- Minority status: Members of a minority group sometimes feel like outsiders, and this feeling of isolation and alienation affects their attitudes toward society and government. This is particularly true when the minority group is treated either better or worse than others in society.
- Media: The power of media is increasing with the spread of 24-hour cable news networks, talk radio, the Internet, and the seeming omnipresence of personal audio and video devices, so the influence of the media on political socialization is no longer confined to the young.
- Key events: A major political event can shape an entire generation’s attitudes toward its nation and government.
Example: World War II defined the attitudes of many Americans, especially those who served in it. Many veterans became dedicated to living up to the ideals professed in the war. Twenty years later, the Vietnam War would have a similarly important impact, fostering skepticism of foreign military operations. In the 1970s, the Watergate scandal instilled a profound mistrust of government in many people.
The Role of Government
The government plays a role in political socialization in a variety of ways. It determines the policies and curricula, including what books students may read, for public schools. The government also regulates the media, which affects what we see and hear. In the United States, broadcast television programs cannot contain nudity or profane language, and the government also mandates a certain amount of “family-friendly” programming per week. These choices have a subtle effect on viewers: We learn that bad language is inappropriate and that family is an essential part of American life and therefore American political culture. Similarly, governments frequently stage parades and celebrations to commemorate important events and people in history.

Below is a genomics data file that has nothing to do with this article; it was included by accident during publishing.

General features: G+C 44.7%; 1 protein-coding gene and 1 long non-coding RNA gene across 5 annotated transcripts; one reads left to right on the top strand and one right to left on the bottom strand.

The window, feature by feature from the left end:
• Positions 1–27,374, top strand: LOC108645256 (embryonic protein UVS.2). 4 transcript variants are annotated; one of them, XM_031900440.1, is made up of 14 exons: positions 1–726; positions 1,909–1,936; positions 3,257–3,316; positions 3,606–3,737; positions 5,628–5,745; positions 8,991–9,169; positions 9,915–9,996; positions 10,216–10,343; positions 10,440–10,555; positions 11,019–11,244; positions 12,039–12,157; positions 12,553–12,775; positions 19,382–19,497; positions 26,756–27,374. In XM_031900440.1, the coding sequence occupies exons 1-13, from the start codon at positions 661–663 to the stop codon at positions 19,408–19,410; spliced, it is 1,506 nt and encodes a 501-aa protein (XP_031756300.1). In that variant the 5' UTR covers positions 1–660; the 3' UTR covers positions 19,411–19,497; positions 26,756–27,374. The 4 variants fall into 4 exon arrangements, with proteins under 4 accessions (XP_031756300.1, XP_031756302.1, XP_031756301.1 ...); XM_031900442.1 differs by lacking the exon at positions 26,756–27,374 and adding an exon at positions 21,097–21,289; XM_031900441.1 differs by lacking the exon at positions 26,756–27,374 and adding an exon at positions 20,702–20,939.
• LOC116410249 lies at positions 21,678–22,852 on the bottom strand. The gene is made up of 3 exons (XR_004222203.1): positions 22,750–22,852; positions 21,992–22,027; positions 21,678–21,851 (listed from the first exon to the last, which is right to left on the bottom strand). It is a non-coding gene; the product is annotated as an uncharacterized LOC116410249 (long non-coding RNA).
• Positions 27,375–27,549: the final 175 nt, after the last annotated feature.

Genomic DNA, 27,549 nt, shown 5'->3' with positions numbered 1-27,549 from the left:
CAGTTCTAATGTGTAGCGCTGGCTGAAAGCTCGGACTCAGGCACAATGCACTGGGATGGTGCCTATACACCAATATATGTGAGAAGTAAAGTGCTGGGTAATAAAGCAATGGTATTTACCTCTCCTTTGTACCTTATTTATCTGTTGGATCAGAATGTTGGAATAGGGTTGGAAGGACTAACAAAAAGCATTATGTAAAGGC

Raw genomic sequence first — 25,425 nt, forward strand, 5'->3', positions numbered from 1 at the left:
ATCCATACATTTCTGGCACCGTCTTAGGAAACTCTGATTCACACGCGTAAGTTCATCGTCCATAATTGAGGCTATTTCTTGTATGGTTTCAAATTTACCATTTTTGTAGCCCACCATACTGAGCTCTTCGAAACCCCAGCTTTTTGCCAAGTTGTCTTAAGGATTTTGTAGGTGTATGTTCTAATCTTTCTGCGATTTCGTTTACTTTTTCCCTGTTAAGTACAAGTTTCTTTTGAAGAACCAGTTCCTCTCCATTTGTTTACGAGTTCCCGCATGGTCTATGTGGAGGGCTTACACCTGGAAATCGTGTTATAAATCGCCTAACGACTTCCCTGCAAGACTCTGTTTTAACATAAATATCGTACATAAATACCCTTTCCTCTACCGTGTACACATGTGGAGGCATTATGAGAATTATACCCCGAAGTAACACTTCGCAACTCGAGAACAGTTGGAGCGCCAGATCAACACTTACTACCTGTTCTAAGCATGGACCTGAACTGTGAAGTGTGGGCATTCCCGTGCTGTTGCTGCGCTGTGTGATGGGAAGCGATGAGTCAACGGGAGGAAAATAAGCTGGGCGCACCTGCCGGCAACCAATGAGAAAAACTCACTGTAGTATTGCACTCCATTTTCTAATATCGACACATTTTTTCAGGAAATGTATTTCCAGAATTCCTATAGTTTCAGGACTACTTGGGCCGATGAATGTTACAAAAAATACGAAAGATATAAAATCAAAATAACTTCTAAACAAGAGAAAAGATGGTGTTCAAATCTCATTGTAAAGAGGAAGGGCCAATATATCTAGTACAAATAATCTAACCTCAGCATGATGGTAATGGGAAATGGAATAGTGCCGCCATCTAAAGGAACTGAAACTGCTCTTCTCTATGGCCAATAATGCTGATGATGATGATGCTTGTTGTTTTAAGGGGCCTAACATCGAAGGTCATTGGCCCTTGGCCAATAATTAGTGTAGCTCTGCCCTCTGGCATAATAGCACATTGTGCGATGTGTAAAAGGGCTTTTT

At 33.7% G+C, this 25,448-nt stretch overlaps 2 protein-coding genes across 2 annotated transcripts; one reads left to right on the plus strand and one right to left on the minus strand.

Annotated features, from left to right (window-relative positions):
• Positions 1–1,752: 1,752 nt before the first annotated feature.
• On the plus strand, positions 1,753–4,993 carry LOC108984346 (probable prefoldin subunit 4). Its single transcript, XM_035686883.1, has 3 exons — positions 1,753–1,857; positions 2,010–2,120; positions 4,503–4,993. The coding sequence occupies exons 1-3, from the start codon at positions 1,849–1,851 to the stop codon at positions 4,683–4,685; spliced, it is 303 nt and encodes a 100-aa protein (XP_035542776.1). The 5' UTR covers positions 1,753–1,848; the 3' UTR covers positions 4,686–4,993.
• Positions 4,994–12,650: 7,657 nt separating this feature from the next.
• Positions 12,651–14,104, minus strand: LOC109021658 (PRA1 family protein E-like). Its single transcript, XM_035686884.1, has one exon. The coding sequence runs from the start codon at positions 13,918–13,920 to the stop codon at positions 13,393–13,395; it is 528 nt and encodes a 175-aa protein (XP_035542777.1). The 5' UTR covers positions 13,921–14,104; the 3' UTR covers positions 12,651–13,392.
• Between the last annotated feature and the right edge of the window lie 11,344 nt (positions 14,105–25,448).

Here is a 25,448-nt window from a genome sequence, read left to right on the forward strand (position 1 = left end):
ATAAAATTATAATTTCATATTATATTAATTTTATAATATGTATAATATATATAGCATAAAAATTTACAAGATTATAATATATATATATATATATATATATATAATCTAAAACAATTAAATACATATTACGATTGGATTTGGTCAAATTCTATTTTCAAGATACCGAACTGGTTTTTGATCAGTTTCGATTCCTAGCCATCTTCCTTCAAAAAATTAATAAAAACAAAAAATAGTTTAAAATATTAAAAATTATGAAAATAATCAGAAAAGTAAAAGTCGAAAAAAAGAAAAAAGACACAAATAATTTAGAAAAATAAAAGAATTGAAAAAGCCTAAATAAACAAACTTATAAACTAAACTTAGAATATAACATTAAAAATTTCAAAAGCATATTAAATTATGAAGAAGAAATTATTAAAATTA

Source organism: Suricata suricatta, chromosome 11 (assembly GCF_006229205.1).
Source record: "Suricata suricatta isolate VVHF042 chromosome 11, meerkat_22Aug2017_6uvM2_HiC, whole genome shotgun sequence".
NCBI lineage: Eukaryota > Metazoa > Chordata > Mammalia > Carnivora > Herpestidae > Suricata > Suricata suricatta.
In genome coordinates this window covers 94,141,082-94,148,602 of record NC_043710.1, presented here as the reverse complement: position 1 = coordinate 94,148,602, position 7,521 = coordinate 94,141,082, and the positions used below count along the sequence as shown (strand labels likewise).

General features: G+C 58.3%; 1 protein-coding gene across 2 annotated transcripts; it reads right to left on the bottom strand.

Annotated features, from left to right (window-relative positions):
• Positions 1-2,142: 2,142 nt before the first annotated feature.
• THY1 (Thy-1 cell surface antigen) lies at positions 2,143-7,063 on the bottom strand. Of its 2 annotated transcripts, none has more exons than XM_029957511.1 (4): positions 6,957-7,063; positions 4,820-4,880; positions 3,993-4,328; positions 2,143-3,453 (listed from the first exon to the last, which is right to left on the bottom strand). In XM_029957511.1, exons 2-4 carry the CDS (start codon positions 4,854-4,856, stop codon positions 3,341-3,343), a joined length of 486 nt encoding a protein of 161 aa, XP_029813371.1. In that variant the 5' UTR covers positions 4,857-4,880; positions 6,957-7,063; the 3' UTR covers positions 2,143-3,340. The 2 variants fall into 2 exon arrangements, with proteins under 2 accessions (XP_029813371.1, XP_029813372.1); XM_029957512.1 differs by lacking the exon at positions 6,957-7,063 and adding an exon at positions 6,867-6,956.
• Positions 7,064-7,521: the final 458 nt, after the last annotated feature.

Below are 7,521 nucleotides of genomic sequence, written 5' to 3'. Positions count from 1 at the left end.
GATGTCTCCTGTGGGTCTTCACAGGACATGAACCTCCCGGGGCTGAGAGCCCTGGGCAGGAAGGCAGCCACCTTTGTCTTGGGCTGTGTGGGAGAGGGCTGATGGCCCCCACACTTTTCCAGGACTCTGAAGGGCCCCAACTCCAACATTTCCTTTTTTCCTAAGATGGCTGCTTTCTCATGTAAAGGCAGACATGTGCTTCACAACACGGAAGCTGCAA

Example: Every American state requires students to pass tests in order to graduate from high school. In some states, the tests include citizenship exams, which assess students’ knowledge of government and political culture. To pass the tests, students take courses in these topics, which allows the states to emphasize what they consider important by regulating the curricula. The states sometimes differ greatly in what they teach.
In authoritarian and totalitarian regimes, the government often takes active measures to inculcate loyalty, especially in younger people. The Nazis, for example, created the Hitler Youth, which instilled allegiance to Adolf Hitler in young people in Germany during the Third Reich. Similar programs existed in the former Soviet Union.